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Cost of defective or perforated eardrum repair in Alabama

The average cash price for defective or perforated eardrum repair care in Alabama is $2,440 at a surgery center versus $4,268 at an outpatient hospital. While a surgery center may offer fewer complimentary services, and may not have the full range of support services that outpatient hospital provides, it may still be worth the (43%) you'd save when comparing the cost of defective or perforated eardrum repair performed at an outpatient hospital. Read More

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Average cash price in Alabama

A common defective or perforated eardrum repair at surgery center facility in Alabama includes

  Units Avg Cash price

Provider

Ear, nose, & throat doctor visit provider fee

First time visit Standard
1 $138

Provider fee to repair defect or perforation of eardrum

Standard Standard
1 $587

Facility

Surgery center fee to repair defect or perforation of eardrum

Standard Standard
1 $1,232

Anesthesia

Anesthesiologist fee to be "put under" for procedure

Level 3 Standard
1 $188

Anesthesiologist time to be "put under" for procedure

Per minute Standard
158 $295
Total average cash price   $2,440.43

A common defective or perforated eardrum repair at outpatient hospital facility in Alabama includes

  Units Avg Cash price

Provider

Ear, nose, & throat doctor visit provider fee

First time visit Standard
1 $138

Provider fee to repair defect or perforation of eardrum

Standard Standard
1 $587

Facility

Outpatient Hospital fee to repair defect or perforation of eardrum

level 4 Standard
1 $3,059

Anesthesia

Anesthesiologist fee to be "put under" for procedure

Level 3 Standard
1 $188

Anesthesiologist time to be "put under" for procedure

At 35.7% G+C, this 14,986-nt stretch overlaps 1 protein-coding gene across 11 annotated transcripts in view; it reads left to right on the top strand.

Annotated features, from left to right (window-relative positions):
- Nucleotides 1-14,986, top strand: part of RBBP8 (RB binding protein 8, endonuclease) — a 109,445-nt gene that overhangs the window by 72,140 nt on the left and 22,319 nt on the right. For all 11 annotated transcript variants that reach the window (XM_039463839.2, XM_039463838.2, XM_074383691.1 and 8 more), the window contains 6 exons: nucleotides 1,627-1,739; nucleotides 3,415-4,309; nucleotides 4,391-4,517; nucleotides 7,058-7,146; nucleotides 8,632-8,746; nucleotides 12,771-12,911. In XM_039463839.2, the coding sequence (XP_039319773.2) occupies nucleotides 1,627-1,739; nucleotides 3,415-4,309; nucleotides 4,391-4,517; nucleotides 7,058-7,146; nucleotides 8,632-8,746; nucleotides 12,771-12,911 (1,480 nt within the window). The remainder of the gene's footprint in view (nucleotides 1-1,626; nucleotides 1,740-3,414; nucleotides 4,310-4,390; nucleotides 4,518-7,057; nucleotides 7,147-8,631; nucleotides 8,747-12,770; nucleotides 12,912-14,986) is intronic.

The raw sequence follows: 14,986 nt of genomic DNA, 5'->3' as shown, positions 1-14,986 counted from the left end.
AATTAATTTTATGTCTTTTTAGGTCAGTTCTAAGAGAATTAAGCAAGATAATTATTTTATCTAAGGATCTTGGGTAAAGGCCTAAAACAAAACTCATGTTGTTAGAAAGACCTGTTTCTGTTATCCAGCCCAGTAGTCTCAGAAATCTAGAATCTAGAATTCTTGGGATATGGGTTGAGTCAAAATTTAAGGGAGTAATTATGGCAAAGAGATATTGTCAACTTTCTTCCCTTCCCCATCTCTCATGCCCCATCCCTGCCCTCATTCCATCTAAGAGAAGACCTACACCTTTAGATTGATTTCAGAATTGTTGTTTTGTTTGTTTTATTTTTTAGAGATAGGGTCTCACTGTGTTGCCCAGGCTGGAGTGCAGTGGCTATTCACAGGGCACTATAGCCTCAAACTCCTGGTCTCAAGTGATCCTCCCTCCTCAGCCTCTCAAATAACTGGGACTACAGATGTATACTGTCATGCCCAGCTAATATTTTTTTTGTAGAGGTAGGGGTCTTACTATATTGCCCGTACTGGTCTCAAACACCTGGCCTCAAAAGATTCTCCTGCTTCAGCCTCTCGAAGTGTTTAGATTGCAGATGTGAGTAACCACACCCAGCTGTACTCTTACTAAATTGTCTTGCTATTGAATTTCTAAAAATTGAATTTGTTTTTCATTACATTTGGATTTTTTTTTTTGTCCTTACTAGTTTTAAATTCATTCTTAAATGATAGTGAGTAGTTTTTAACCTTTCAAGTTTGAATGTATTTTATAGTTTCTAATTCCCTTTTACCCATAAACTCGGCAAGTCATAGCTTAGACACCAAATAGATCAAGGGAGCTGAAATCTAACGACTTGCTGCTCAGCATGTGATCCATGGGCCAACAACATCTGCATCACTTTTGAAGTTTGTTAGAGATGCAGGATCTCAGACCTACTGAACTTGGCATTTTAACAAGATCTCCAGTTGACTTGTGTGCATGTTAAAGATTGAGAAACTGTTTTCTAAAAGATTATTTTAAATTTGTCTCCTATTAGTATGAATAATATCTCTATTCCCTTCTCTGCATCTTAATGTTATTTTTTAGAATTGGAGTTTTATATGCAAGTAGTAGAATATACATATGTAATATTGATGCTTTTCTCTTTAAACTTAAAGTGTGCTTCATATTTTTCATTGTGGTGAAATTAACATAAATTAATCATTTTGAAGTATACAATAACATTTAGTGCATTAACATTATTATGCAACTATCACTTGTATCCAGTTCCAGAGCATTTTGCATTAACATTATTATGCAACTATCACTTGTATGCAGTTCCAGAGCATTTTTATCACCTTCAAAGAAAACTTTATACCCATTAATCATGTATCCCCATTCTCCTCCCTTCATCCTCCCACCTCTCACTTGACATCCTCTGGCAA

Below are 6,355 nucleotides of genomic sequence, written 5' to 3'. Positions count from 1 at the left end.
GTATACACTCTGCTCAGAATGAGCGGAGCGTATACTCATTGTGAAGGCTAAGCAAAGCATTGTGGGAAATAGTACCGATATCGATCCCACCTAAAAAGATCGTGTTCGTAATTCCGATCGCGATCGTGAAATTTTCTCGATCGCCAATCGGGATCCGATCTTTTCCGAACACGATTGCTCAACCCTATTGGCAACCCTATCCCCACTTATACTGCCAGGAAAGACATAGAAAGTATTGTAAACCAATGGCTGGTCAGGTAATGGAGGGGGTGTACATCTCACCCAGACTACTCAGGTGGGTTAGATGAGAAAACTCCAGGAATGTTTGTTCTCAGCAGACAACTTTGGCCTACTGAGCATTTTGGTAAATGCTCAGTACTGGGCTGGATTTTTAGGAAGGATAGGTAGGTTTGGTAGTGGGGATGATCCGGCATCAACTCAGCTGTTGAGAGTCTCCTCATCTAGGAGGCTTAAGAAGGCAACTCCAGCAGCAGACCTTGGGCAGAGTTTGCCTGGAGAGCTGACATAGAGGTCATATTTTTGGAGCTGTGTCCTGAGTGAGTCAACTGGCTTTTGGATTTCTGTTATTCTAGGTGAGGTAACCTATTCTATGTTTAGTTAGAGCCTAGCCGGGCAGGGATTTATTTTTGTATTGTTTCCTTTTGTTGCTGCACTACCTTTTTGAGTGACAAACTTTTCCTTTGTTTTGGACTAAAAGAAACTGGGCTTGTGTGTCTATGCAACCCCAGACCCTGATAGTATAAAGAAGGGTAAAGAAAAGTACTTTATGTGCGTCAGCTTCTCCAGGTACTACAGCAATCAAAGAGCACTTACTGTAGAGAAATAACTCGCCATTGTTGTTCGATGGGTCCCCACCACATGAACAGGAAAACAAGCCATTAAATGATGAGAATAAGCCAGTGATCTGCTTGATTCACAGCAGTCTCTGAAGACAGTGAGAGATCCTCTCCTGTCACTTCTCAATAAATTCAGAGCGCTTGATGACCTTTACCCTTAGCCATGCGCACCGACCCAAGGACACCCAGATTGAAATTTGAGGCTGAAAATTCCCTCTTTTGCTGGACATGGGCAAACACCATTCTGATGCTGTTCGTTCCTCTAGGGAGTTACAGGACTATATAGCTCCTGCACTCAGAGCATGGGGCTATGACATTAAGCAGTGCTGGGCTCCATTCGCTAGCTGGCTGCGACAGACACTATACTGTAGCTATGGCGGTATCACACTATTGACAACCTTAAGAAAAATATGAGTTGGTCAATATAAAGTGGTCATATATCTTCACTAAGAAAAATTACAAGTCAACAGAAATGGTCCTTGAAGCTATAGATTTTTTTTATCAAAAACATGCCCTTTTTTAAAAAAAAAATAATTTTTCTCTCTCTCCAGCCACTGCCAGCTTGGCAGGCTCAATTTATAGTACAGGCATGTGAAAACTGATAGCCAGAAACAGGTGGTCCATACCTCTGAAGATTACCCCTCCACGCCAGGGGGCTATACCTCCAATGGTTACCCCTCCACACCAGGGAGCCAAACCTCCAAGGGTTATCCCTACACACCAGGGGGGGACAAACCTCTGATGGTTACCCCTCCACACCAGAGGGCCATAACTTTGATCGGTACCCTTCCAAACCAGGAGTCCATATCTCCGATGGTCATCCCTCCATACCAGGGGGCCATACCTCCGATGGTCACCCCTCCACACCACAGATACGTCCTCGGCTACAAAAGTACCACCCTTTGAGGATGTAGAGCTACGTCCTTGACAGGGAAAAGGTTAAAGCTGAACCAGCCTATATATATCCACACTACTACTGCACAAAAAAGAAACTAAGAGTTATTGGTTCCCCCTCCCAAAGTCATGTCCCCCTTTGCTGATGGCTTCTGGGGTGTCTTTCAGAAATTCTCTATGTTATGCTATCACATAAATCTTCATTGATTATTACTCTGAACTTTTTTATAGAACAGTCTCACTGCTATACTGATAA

Per minute Standard
158 $295
Total average cash price   $4,267.53

A defective or perforated eardrum is a hole or tear in the membrane that separates the middle ear from the outer ear. A perforated eardrum can result from an ear infection or from trauma to the eardrum. While some perforations will heal on their own, others require repair. Perforated eardrums can lead to hearing loss.

A hole in the eardrum is repaired during a surgical procedure. Small holes are repaired by placing either a gel or a small paper-like patch over the hole. This procedure is called a tympanoplasty. Other perforations are patched using a piece of tissue that is taken from your own tissue. The tissue may come from behind the ear or along the hairline. This procedure is called a myringoplasty.

Both procedures are performed under general anesthesia, which means you will be asleep during the surgery. Eardrum repairs are outpatient procedures. After a short period of monitoring following the surgery, you will be released home to recover.

You may experience pain when the eardrum perforates. Generally, this pain will resolve quickly. However, in cases of infection that cause perforation, you may experience continued pain due to the infection.

Not all defective or perforated eardrums need surgery. At times, antibiotic drops may be prescribed. If the eardrum does not heal on its own, the hole will be surgically repaired using either a paper patch or a graft of your own tissue.